... From: hanhebin ... I have always enjoyed that the great Howard Hill was noted as saying on several occasions that he was not good enough to shoot a
                        Message 11 of 14 , Nov 8, 2002
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                          Eadric Anstapa <smills@...> wrote:
                          ----- Original Message -----
                          From: "hanhebin"
                          >
                          > The further out the better because I have noticed that with a fully
                          > loaded Olympic recurve that even the slightest error is greatly
                          > magnified.
                          >

                          I have always enjoyed that the great Howard Hill was noted as saying on
                          several occasions that he was not good enough to shoot a recurve. When
                          asked to explain the statement he would reply that recurves were simply too
                          unforgiving for his taste and in his experience they amplified the smallest
                          of mistakes. Therefore Howard Hill stayed with his longbows.

                          Regards,

                          Lord Eadric Anstapa
                          Kingdom Archery Marshal, Ansteorra
                          eadric@...

                          So did Ben Pierson except for trick shots.

                          Lord Artair Macmora




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                        • hanhebin
                          ... Magnified for me is plucking my string and launching an arrow in the 8 ring on a 40cm target and in the SCA that would still be a gold and considered a
                          Message 12 of 14 , Nov 8, 2002
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                            >> The further out the better because I have noticed that with a fully
                            >> loaded Olympic recurve that even the slightest error is greatly
                            >> magnified.

                            > I have always enjoyed that the great Howard Hill was noted as
                            > saying on several occasions that he was not good enough to shoot a
                            > recurve. When asked to explain the statement he would reply that
                            > recurves were simply too unforgiving for his taste and in his
                            > experience they amplified the smallest of mistakes. Therefore
                            > Howard Hill stayed with his longbows.

                            Magnified for me is plucking my string and launching an arrow in the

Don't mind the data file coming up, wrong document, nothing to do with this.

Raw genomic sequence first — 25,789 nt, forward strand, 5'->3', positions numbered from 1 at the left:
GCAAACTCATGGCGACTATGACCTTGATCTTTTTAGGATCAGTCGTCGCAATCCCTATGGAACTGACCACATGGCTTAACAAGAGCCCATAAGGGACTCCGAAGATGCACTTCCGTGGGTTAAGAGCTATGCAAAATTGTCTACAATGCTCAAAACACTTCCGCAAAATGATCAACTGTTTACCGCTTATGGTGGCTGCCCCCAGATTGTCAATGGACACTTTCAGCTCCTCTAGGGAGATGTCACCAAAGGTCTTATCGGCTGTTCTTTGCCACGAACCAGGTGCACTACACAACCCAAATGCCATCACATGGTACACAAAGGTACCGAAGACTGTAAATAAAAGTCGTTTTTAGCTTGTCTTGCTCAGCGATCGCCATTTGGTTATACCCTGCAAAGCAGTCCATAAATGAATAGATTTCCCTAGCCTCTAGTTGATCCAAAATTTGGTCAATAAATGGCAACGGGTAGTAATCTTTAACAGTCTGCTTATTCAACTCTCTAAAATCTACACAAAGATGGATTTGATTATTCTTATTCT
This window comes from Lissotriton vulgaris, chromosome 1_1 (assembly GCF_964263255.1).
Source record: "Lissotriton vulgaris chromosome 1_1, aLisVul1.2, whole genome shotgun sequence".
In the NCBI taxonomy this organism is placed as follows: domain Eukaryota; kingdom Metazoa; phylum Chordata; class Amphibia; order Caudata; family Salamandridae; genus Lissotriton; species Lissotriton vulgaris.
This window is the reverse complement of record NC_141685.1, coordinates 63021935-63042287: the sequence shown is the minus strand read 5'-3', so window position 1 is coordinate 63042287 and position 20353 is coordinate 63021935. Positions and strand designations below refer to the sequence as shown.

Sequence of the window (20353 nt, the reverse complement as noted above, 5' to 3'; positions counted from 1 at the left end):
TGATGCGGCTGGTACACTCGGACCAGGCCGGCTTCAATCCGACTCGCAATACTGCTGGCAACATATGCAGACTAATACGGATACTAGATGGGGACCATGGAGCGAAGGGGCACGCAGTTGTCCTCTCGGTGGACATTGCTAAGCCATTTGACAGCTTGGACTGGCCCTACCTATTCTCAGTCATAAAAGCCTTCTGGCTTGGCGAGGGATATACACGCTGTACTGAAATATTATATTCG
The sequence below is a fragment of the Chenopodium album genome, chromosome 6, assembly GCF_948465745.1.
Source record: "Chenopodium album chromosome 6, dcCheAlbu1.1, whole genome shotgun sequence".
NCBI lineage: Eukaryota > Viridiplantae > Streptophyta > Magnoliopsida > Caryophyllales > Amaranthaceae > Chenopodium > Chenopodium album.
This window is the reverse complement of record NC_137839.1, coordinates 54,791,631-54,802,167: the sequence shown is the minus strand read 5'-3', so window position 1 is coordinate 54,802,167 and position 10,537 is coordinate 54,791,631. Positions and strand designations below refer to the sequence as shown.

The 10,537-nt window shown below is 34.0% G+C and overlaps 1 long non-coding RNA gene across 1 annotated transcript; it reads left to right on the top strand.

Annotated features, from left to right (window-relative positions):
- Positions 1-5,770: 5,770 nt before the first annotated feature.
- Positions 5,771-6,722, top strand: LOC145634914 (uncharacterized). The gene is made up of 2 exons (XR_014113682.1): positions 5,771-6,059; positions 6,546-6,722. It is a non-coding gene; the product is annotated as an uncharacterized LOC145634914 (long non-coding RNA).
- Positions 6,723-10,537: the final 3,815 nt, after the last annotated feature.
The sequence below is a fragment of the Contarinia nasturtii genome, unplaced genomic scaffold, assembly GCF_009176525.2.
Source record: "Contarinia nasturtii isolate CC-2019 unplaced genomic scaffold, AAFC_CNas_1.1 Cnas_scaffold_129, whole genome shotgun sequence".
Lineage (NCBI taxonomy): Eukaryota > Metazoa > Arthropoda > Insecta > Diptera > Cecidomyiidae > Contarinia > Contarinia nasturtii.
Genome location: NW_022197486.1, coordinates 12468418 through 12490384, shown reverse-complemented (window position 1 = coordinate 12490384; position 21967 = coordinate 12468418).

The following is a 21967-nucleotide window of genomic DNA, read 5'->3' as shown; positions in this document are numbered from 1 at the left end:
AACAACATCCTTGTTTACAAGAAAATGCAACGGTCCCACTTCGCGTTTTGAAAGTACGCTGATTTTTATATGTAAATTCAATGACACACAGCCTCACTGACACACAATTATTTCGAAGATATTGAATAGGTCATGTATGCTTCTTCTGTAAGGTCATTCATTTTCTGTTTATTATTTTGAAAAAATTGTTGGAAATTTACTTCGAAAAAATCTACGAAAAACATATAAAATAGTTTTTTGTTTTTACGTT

8 ring on a 40cm target and in the SCA that would still be a gold and
                            considered a good shot. I don't think Howard Hill was speaking or
                            even considering the current technology when he made his statement.
                            I don't want to ramble on about the accuracy of the current
                            technology but there are reasons why good limbs cost over $600.

                            Michael
                          • James W. Pratt, Jr.
                            I have had some experience with this kind of shooting(100yard Iron Man ) If I have time to range in and get the wind correction, I can get 2-3 on a 122cm face
                            Message 13 of 14 , Nov 9, 2002
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                              I have had some experience with this kind of shooting(100yard "Iron Man")
                              If I have time to range in and get the wind correction, I can get 2-3 on a
                              122cm face out of six. When going to speed mode the scores are less
                              consistent but I still get off 5-6 arrows in 30 sec. with 1-3 on target.
                              Without ranging in.... all bets are off.

                              James Cunningham

                              > I've always wanted to see how archers that shoot good at the point
                              > blank distances we shoot in the SCA would do versus longer
                              > distances. Say maybe 100 yards on a 122 cm face. I've heard of many
                              > 40+ 20 yard speed round scores but wonder how that would translate
                              > versus an archer that got just 3 or 4 good shots off considering a
                              > longer distance.